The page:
In other words, the 50-50 numbers don’t give you the real odds because of how they are presented to you. They are like a distorted reflection of the facts: real but not accurate.

If you really want to make bets on whether or not a couple will stay together, you must know more about them apart from when they said, “I do.” Age, education, and shared religious outlooks all tip the scales in a major way, and it’s not likely high school sweethearts with different financial goals will make a lasting commitment.

Of course, if you look hard enough, you will find that couple married at nineteen, barely out of high school, with no money in the bank who managed to make it work, but this is much more rare than finding a more mature, established couple with a shared life vision that have been able to stick it out to achieve happily ever after.

In either case, there are no guarantees.

Sometimes, when all the indicators say a couple will stay together forever, really good people still choose to hire lawyers and split apart.

Marriage, after all, is a partnership between people, and people are not perfect. Sometimes the problem is they are simply not perfect enough for each other.

Regardless, the fifty-fifty statistic that we bandy about is irksome because it undermines the viability of marriage in general. It makes people cynical about an institution that undergirds society. It makes it too easy for that bright-eyed bride and groom to file for that no contest divorce when the going gets tough because… well… chances are they weren't going to make it anyway.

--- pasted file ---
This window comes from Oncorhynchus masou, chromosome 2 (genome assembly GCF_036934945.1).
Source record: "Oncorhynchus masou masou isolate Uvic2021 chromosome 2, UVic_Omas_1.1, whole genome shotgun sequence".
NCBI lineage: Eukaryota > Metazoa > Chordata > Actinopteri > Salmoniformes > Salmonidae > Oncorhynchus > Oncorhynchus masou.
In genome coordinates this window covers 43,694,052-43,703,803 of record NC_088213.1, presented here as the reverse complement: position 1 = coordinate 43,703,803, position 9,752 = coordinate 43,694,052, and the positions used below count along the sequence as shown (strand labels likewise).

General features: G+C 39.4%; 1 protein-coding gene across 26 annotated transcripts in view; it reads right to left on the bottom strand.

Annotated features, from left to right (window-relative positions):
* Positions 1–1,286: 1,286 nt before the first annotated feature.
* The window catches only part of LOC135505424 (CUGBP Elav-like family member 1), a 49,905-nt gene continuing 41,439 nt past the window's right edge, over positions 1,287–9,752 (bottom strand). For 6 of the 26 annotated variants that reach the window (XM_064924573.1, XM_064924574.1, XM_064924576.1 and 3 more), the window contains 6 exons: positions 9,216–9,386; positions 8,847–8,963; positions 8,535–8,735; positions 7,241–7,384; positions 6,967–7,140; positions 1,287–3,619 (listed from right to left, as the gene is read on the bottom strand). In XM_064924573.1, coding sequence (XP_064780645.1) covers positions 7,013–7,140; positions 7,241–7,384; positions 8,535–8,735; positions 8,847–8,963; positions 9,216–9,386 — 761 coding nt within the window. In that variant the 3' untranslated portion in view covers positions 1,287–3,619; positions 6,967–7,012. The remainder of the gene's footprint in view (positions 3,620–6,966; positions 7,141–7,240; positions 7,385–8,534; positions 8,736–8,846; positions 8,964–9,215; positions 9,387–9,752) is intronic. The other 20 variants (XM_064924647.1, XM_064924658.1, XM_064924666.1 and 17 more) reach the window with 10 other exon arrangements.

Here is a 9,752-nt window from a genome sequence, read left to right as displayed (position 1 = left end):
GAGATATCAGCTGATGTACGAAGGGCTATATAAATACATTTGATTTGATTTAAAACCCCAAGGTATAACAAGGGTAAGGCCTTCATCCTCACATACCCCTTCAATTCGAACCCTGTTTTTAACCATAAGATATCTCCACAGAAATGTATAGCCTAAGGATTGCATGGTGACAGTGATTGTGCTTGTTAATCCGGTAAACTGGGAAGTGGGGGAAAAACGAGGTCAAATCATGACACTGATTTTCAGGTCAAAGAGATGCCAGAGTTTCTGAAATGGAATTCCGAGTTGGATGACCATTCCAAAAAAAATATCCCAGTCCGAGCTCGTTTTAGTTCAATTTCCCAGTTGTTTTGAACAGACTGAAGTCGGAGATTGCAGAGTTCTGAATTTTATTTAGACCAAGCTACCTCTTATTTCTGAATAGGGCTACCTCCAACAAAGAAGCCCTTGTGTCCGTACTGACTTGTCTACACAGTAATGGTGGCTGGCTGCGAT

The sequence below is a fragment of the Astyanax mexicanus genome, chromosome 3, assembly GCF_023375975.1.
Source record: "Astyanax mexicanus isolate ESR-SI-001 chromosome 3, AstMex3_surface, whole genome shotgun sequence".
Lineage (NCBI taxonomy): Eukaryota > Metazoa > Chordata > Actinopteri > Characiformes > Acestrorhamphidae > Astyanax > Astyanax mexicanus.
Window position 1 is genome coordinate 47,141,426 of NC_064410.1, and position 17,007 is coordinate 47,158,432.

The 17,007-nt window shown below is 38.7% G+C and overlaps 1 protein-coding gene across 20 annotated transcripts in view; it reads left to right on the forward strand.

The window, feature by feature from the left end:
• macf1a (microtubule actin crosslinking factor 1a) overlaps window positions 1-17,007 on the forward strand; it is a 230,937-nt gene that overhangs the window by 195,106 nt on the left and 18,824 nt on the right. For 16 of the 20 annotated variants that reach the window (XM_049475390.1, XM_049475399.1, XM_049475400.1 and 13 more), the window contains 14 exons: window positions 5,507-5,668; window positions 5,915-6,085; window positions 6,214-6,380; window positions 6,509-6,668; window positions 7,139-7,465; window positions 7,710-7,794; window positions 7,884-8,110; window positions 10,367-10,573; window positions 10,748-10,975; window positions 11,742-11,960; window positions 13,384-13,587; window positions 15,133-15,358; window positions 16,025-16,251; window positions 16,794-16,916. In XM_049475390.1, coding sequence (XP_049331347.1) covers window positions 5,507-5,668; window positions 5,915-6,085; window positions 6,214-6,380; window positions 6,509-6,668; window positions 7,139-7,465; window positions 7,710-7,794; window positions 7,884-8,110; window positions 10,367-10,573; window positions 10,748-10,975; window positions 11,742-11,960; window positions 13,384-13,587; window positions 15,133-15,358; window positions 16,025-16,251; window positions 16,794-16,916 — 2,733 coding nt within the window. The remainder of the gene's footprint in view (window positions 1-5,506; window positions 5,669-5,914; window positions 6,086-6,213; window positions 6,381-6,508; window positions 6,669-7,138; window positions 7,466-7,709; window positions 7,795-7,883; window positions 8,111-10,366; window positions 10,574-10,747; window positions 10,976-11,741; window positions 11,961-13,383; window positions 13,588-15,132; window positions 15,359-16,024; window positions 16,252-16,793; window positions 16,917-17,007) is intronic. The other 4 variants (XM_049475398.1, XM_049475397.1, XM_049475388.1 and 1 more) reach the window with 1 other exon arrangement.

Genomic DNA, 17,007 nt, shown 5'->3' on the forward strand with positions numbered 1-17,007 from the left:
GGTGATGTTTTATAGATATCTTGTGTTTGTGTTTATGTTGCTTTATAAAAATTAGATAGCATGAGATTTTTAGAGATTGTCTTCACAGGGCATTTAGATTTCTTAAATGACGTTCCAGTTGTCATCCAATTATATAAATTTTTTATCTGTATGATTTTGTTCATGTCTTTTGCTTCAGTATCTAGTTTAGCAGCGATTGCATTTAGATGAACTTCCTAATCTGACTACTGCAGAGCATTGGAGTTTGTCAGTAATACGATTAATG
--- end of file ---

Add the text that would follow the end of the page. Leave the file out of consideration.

That’s a shame.

While a divorce was much more uncommon in my grandparents’ day—something that should be taken into account when looking at the figures—it’s easy to prove that the number of people who break up in my own generation is not nearly as high as the public example of people like Kim Kardashian might lead us to think.

In fact, my husband and I and our siblings may sometimes feel as if we live in fun houses, but we are all happily married and have never been divorced.

I’d say we’re beating the odds, but the truth is we’re simply reflecting the majority outcome for marriage in the United States.

That’s a winning image.


Comments-icon Post a Comment
Happily Married
June 25, 2012
I think statistics can be made to say just about anything a clever statistician wants them to say. I pray that more marriages do succeed than fail. I think the images that people see today on television,etc. give the wrong impression of what marriage really is. Problems can't be solved in a 30 minute time slot in real life. Most people know the definition of commitment, but it's those couples who really support each other through both the fun times and the hard times who reap the rewards of successful marriages.
June 25, 2012
Form data about 10 years ago, it was about 75% of first marriages lasted, but only about 25% of second marriages, and even lower numbers for 3rd, 4th, etc.